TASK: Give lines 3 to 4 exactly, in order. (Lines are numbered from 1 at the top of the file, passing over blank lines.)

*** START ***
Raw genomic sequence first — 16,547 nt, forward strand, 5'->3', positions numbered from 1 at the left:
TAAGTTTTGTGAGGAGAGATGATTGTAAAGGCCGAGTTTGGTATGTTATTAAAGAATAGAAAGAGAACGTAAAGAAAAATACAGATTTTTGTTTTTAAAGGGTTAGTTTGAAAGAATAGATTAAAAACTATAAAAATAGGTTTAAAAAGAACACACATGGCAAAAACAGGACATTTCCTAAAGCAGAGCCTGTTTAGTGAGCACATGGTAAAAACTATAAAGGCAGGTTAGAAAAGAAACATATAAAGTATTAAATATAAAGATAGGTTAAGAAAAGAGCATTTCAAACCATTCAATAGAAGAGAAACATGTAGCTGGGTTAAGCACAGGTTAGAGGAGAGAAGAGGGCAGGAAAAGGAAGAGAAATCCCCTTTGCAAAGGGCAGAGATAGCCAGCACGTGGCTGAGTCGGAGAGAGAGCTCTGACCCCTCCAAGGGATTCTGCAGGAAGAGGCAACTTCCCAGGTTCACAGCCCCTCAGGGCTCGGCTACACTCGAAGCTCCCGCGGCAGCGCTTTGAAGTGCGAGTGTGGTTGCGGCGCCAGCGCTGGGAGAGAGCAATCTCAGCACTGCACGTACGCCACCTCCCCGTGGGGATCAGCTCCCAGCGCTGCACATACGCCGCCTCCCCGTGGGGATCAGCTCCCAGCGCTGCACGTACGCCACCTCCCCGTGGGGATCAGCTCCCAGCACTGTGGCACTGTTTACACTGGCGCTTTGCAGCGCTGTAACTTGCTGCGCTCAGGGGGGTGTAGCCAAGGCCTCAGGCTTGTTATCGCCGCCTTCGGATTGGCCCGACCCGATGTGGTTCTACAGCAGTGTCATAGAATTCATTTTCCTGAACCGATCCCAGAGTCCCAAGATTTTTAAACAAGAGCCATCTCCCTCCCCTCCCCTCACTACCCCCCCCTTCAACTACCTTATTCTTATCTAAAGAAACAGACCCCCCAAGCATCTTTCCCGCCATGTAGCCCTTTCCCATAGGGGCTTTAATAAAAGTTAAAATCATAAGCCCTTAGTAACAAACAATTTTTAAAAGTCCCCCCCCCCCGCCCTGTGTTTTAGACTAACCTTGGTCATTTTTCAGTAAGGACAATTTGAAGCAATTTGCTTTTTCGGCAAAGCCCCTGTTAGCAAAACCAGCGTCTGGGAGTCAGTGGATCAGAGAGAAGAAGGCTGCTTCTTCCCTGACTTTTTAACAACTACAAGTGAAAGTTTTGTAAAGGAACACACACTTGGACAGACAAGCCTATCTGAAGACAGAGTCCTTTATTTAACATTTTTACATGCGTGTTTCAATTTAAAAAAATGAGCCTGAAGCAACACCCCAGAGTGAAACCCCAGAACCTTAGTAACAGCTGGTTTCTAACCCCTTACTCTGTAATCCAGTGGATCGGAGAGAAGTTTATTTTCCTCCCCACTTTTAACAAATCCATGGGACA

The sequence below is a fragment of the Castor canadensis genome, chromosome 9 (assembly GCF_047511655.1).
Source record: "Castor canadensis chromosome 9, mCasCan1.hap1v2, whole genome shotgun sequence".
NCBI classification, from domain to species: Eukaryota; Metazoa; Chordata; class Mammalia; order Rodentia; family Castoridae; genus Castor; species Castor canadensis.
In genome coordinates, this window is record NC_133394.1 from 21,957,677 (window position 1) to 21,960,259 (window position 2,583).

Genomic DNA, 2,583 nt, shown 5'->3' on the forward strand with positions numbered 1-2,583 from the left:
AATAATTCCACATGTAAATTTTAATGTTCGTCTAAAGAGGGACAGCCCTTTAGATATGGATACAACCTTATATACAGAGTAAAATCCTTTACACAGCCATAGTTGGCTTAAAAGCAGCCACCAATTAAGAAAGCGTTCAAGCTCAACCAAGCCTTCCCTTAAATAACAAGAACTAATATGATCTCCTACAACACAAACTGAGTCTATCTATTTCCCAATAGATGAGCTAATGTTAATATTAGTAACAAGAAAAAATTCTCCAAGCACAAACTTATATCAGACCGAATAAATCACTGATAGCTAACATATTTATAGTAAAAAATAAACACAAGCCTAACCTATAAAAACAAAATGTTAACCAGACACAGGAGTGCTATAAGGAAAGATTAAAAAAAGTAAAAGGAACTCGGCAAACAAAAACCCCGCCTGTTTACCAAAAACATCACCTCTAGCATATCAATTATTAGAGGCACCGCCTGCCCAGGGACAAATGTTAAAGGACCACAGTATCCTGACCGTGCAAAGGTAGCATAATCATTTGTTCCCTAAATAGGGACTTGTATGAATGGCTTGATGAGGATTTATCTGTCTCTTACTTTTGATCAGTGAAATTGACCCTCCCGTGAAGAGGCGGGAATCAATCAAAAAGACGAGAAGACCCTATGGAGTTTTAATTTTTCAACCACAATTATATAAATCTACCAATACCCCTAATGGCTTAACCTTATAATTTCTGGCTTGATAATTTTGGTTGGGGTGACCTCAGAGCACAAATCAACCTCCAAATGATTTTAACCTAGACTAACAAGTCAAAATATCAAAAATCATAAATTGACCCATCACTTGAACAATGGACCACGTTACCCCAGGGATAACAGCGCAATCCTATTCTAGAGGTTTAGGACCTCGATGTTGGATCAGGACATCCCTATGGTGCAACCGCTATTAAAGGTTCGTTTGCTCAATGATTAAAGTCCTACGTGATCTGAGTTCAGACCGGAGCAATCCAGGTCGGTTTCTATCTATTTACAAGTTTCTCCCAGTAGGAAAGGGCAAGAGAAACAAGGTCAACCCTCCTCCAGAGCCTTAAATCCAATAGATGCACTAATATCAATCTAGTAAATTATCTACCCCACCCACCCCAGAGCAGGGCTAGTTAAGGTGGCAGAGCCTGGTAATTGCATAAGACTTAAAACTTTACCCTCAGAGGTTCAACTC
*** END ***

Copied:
The sequence below is a fragment of the Castor canadensis genome, chromosome 9 (assembly GCF_047511655.1).
Source record: "Castor canadensis chromosome 9, mCasCan1.hap1v2, whole genome shotgun sequence".